Martin McDonagh, 23, failed to turn up at Plymouth Crown Court and was made the subject of a European Arrest Warrant following the sentencing hearing. Judge Ian Lawrie described him as a “persistent offender who showed a ruthless determination to dump waste wherever it suited.’”
McDonagh, who is believed to have fled to the Republic of Ireland, was also ordered to pay a total of £7,000 costs for illegally depositing commercial and household waste at numerous sites in South and West Devon. The court also issued a Criminal Behaviour Order that prohibits McDonagh from being involved in any business enterprise involving the collection, carrying or transport of waste.
“This case serves as a reminder for people to be vigilant when transferring waste for disposal. Any person who collects and disposes of commercial or household waste must be a registered waste carrier, authorised by the Environment Agency.”
The van used during his crime spree was seized and destroyed by the Environment Agency. It is the first time, in the South West, that the agency has ordered the destruction of a vehicle used to commit waste crimes.
The defendant was caught following a joint investigation led by the Environment Agency, with support from Teignbridge District Council, Plymouth City Council, West Devon District Council, South Hams District Council and Devon and Cornwall Police.
Adrian Evans, senior environment crime officer for the Devon and Cornwall area, said: “This case serves as a reminder for people to be vigilant when transferring waste for disposal. Any person who collects and disposes of commercial or household waste must be a registered waste carrier, authorised by the Environment Agency.
“Everyone has a duty of care to ensure their waste is disposed of safely and doesn’t harm the environment. You should ask to see an operator’s waste carrier licence and whether your waste is being taken to an authorised site. Do not let your waste be removed if you are in any doubt. These simple steps can stop rogue fly-tippers in their tracks.
“The illegal disposal of waste in the countryside and local beauty spots causes annoyance and upset to local people and visitors. The serial fly-tipper in this case was caught as a result of agencies working closely together, sharing intelligence and resources to protect our environment.”
McDonagh cold-called people across Devon offering to take waste away for cash. He told them the waste would be taken to a local tip, but instead he dumped it in the surrounding countryside, including local beauty spots.
Several witnesses said they felt pressured into giving him their waste. One woman, who was at home with a sick child, described the defendant as ‘extremely pushy’ and said she felt ‘increasingly uneasy’. She only agreed to pay for him to take her waste to ‘get rid of him’.
Another householder, in Exeter, became suspicious and told McDonagh she didn’t want him to fly-tip her waste. McDonagh laughed and replied, ’of course not.’
“The high level of co-operation between the different agencies and councils involved in this investigation was critical in bringing this offender to justice.”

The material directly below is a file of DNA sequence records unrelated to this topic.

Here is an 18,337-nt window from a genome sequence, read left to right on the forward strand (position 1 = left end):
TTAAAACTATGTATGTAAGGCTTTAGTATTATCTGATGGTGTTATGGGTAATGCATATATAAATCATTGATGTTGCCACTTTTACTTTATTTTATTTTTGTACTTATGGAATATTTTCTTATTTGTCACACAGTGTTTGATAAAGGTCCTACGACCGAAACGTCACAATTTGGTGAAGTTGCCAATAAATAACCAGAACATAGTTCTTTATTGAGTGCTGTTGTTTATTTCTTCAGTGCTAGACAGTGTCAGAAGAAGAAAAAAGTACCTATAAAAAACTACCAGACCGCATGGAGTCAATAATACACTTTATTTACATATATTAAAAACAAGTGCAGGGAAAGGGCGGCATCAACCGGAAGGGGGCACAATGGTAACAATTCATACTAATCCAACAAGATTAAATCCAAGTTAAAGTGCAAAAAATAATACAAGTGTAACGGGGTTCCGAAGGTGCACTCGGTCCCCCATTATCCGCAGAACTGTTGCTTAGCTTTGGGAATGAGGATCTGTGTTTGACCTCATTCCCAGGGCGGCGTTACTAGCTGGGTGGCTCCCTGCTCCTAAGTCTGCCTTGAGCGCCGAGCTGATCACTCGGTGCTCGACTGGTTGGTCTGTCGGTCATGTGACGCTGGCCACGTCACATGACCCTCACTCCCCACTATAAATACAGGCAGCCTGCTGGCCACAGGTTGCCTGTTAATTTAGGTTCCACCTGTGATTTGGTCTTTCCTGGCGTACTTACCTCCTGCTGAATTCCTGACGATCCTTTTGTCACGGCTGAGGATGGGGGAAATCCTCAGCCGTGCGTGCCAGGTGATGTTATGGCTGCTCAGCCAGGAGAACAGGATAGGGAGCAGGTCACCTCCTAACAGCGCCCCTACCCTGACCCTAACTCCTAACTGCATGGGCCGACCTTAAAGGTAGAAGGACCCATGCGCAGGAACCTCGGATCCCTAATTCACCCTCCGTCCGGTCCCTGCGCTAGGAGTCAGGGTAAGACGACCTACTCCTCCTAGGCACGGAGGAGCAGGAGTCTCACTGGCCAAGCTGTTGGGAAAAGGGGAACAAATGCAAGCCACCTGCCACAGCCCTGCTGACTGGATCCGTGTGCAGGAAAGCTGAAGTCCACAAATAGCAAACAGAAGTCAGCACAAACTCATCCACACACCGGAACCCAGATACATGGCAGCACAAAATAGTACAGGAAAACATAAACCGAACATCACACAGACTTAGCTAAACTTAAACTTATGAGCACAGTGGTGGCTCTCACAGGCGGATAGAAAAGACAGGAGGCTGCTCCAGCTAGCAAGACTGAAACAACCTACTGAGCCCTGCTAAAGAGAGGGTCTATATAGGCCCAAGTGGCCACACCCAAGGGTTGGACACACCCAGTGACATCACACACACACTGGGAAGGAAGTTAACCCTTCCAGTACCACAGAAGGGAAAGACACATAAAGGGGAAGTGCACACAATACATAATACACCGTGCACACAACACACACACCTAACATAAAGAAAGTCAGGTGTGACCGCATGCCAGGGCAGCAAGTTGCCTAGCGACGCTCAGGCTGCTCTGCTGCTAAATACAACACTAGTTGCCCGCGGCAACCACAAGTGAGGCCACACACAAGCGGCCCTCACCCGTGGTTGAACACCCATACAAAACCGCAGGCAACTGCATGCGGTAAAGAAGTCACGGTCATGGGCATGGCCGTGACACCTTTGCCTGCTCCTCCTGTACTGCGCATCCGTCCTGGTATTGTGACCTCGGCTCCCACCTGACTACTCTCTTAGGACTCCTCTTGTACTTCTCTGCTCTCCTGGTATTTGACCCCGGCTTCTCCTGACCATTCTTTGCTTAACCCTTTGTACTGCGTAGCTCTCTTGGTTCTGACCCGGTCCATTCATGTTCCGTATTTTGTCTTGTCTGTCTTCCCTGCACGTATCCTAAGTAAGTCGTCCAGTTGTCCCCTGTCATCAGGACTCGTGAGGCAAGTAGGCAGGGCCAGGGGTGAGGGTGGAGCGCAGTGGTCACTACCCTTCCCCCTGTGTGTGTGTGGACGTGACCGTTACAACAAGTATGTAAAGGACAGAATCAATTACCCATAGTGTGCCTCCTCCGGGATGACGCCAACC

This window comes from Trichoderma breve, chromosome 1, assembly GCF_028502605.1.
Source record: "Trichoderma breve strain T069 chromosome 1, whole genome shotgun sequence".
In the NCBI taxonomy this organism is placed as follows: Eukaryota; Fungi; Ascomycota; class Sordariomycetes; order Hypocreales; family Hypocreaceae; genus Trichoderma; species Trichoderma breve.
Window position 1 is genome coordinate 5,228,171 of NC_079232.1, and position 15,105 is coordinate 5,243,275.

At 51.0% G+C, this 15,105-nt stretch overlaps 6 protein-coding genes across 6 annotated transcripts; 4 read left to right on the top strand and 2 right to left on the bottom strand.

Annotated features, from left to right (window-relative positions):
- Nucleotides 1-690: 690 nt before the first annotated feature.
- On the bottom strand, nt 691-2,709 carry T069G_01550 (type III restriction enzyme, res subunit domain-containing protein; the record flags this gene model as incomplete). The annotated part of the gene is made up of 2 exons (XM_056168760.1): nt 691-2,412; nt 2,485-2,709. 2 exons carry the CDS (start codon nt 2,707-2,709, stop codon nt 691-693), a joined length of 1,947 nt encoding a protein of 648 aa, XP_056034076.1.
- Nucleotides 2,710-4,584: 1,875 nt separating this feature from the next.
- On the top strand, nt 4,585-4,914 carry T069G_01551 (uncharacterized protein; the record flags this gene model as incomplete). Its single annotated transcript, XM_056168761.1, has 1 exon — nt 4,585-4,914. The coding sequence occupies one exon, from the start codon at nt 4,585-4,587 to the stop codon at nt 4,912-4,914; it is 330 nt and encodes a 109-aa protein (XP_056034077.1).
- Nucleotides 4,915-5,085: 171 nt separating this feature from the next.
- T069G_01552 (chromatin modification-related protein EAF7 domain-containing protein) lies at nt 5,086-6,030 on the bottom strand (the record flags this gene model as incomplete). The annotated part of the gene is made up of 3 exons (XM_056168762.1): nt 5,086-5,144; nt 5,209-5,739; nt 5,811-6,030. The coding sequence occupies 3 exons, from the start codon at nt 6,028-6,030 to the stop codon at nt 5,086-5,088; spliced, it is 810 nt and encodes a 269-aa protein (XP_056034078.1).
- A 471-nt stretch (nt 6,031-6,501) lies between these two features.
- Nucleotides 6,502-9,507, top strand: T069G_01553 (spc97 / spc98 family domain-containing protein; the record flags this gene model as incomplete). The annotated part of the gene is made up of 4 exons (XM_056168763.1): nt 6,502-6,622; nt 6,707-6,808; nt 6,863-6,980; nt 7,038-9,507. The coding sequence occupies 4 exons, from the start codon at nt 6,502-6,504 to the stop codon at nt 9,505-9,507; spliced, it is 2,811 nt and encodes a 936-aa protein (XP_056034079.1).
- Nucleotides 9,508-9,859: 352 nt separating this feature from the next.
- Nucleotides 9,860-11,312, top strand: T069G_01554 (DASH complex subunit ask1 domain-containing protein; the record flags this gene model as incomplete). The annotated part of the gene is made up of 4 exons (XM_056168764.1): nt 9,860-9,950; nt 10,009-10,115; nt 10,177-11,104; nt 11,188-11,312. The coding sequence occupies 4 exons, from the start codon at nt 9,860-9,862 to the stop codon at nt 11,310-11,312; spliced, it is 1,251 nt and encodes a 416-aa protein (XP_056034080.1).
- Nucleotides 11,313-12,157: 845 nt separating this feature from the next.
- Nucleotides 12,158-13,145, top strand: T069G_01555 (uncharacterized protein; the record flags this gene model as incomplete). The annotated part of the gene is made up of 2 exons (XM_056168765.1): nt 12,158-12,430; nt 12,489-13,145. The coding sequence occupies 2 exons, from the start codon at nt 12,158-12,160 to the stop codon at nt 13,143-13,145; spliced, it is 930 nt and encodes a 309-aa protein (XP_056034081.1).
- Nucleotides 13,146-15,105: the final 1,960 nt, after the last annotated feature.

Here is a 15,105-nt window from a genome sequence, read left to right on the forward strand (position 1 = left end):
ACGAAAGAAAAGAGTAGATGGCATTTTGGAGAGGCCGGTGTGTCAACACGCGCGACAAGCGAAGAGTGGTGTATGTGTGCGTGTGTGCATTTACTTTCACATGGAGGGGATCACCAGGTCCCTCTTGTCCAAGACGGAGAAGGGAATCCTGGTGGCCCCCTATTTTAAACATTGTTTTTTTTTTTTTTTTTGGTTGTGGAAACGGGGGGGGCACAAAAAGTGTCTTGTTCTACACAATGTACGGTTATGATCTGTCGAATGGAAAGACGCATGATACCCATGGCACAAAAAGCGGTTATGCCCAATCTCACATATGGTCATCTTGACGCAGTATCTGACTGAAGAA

Sometimes the defendant would ask for more cash after he’d loaded waste onto his van. One woman paid him £75. He returned after she had done some more clearing and tidying of her property and asked for £125 to take the rest of the waste claiming he was ‘out of pocket’ for the first lot he’d taken to the tip.
Victims of his scam were traced using documents and paperwork found in the fly-tipped waste. Most said they’d been approached by a man driving a ‘tatty’ blue van.
Up to 40 bags of mixed household waste were deposited at a time at numerous locations. Teignbridge sites included a car park on Little Haldon, a council gravel store off Greenway Lane in Ashcombe, a compound at Teignmouth Golf Club, a bus stop on the A381 near Ware Farm, an unclassified road near Shaldon and beside a road junction in Newton Abbot.
McDonagh also dumped waste at Cold Harbour Cross in the South Hams, a car park on the A386 near Clearbrook and at Calisham Cross in West Devon. The offences were committed over a 12-month period from July 2015.
The defendant was paid between £50 and £400 to remove waste – always in cash. He also offered other services including roofing, decking and power washing.
In August 2015, McDonagh was seen transferring concrete rubble from his Ford Transit van to a similar van parked nearby in Lower Brimley Road, Teignmouth. Teignbridge District Council decided to remove the second vehicle after it was found to have been abandoned.
However, a contractor hired to remove the van was unable to take the vehicle away after he saw what he believed to be asbestos in the back, along with other waste. Police closed Lower Brimley Road for a day while specialist contractors decontaminated the abandoned van. Subsequent analysis of the waste confirmed the presence of asbestos. The vehicle was later destroyed.
Councillor Roger Croad, Devon County Council’s Cabinet Member for the Environment, said: “The high level of co-operation between the different agencies and councils involved in this investigation was critical in bringing this offender to justice. The Devon and Somerset Trading Standards Service will continue to do all it can to protect residents and legitimate local businesses from such illegal trading activities.”